Share the Win: Using Tech to Testify

You Win

I spent a good ten minutes tonight watching tornado videos on CNN.

It was pretty incredible, but a bit depressing.

Then, I realized, what if this technology was being used to spread joy and awesomeness instead of destruction-laden footage? And what better way than to do that than to share testimonies, victories, and all around church ministry wins? How about we use tech to testify?

“Jesus Saves? Prove it.”

Let’s get practically personal first—few things will be as affective and helpful in your church’s attempts to spread the Gospel than by showing those on the outside that what’s going on inside your church actually works. All of those testimonies that warm your heart on Sunday mornings need to be shared with the rest of the world. Sure, some won’t understand the joy and appreciation we find in even the smallest miracles, but I don’t of a better way to give God the glory for what He’s doing in your church than by letting the world know.

When You Win, We All Win!

This is a thought process that I hope catches on, and that I internalize it more and more. Putting testimonies online will definitely encourage your people and give them something worth sharing on—as discussed on the ChurchMag Podcast—but it also has the potential to encourage believers across the world. A year or so back, Mars Hill did a series of photo galleries showing people coming up out of the water at their baptism services. Included with the photos was a small testimonial. Powerful did not even begin to describe it. I was sitting at a computer, reading these testimonies, and thanking God for the work He was doing in the lives of people I will never meet. I was truly moved, and it’s been one of those projects that I’ve longed to do ever since.


Picture this just for a minute: miles, maybe oceans away, a pastor/missionary/layperson is discouraged because of the lack of results they are seeing from their witness. They sow, sow, and sow, but there is never anything to reap. They are disheartened and see no benefit to persevering…until they see the victory that God had brought to your church after similar effort, similar periods of seemingly fruitless laboring. They see that it is for them to sow, perhaps for someone else to reap, but that God will ultimately bring the increase. They were down, but a testimony simply shared lifted their spirit.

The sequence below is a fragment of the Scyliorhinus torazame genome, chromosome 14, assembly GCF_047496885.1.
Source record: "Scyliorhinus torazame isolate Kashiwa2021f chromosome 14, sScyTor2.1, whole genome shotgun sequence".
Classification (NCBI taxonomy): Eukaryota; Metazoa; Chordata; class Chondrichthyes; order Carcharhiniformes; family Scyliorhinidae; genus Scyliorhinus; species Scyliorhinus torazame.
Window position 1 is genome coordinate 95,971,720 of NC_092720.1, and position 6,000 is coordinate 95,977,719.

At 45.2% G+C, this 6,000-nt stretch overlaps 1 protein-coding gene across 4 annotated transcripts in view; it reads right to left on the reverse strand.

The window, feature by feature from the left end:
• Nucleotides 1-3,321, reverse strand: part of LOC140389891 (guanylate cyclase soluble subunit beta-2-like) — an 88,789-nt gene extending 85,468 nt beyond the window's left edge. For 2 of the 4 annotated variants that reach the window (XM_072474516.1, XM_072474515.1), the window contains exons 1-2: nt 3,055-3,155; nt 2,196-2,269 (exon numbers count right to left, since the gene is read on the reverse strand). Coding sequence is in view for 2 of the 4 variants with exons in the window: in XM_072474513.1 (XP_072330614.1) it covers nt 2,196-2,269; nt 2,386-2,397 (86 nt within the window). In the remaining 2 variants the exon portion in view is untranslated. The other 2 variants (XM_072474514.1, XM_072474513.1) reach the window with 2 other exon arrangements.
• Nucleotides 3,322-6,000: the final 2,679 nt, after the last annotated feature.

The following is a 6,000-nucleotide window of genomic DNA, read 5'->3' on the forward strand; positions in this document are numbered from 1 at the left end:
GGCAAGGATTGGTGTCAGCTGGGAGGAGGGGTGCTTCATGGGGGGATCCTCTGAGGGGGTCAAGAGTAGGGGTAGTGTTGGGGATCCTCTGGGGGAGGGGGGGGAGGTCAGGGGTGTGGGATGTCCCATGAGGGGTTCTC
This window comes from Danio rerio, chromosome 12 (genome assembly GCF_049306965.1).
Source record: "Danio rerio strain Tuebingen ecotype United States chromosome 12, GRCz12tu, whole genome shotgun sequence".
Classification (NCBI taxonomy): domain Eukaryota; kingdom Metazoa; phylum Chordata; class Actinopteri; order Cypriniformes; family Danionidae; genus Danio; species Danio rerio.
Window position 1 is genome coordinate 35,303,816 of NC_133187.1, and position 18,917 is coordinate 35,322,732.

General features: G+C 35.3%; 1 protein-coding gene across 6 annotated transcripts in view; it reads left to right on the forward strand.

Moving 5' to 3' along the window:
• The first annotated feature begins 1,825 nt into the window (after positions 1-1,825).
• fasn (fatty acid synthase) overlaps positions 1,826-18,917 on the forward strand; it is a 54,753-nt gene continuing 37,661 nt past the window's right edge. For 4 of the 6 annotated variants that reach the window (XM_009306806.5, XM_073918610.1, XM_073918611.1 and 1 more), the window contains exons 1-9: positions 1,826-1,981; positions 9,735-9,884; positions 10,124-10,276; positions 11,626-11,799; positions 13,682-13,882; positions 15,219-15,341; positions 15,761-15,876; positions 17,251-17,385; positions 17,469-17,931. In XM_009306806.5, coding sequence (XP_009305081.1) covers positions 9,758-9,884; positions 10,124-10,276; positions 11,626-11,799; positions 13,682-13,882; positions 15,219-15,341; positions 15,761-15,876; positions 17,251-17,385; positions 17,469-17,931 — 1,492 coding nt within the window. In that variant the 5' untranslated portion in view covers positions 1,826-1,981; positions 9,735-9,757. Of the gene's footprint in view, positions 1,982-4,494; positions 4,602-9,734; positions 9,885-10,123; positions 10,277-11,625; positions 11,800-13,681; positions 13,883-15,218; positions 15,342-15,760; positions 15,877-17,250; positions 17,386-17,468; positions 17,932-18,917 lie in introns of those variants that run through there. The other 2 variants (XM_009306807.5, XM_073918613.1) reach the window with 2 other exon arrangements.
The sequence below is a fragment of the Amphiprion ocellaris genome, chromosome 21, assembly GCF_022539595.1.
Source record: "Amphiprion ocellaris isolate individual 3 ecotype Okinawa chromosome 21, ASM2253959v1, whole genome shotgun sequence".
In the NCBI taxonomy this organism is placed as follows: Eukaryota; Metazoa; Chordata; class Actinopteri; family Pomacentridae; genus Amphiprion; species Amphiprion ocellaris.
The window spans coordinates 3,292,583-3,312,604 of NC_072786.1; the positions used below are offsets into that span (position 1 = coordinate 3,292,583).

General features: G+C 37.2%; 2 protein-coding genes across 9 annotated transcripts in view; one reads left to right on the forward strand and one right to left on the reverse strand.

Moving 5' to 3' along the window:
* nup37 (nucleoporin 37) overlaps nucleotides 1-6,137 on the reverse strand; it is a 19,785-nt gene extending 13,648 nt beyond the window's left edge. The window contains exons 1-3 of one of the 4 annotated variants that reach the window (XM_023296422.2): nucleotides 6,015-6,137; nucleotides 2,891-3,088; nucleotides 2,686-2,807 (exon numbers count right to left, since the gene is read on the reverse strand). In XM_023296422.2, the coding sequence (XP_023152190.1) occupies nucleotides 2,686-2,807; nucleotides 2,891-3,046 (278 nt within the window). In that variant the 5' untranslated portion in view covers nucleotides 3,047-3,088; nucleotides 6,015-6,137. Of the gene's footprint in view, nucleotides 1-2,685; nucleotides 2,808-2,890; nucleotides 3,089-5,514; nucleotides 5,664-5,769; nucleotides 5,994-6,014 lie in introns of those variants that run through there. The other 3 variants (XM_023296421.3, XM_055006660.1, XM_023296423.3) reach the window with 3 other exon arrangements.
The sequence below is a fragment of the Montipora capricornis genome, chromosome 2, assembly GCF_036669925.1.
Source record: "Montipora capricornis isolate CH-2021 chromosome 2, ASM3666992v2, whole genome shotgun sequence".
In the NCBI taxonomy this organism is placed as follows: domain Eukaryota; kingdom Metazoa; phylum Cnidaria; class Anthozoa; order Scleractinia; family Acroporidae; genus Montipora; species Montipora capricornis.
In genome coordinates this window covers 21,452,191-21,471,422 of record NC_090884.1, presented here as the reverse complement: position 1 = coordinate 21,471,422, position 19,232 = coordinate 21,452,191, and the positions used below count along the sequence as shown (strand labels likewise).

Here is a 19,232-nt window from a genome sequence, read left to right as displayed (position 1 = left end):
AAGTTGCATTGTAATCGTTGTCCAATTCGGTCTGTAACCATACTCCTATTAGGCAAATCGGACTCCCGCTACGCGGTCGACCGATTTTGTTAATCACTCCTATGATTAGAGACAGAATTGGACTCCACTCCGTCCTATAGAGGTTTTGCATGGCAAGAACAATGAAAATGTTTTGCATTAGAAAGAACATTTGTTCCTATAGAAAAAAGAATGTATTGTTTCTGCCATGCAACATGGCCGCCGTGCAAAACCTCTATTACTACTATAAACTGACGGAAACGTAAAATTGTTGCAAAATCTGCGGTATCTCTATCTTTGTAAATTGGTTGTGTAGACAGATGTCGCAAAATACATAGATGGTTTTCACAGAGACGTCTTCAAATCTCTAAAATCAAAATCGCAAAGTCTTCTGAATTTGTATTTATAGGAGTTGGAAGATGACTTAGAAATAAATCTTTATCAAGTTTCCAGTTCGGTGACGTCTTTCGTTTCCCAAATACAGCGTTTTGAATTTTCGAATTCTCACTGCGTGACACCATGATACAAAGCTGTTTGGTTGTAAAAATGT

A bit melodramatic? Maybe, but I think that the more the Internet can be used to spread good news, especially the Good News, the better.

Brass Tacks

Now, how do we get started? If you’re a layperson, take it to your pastoral staff. See if they have some direction/advice in how you should proceed. For all we know now, you may be the answer to a pastoral prayer, a technical godsend with the desire and the expertise to do exactly what has been on their heart.

If you’re a pastor, take it to your tech team. Find out who knows how to do this, and who has a passion for it. It can be time consuming to design/maintain a site filled media and text that will need constant updating. For that matter, it’s also a time consuming process to edit photos and videos for such an outlet. Time consuming, but rewarding if its your passion.

Does your church currently have a way of sharing what God is doing in and through you?

[Image via SodaHead]


Phil Schneider

I'm a teacher and discipleship pastor. More importantly, I'm husband to the greatest woman in the world and father to a ridiculously cute daughter. I also occasionally scratch out a few blog posts. You can buy my new book, Finding Faith Inside the Big Blue Blox, from ChurchMag Press!

We have 4 comments...
Now let's hear from you!

  1. Chandos says

    We have a ‘Share your story’ section on our website. I think it could be quite effective, but we never have much activity. The hardest part is getting people to share, unfortunately. If there were some way we could bridge that fear/anxiety/apathy of sharing, I think really powerful stuff could come out of it.

    • says

      It’s amazing how we ALL have a story to tell, but sometimes, the most meaningful ones take the most effort to share. Is there anyone on your staff or in your inner core of lay people who might be willing to “break the ice”? It usually just takes one.

      So happy that your trying to do what needs to be done! Way to go!

  2. says

    There was a post on here a while ago about tying the mission of church tech to the mission of the church. In the comments, the consensus was on facilitating and illustrating the church mission. This is totally in line with the illustrating part. I love it.

What would you like to say?

Your email address will not be published. Required fields are marked *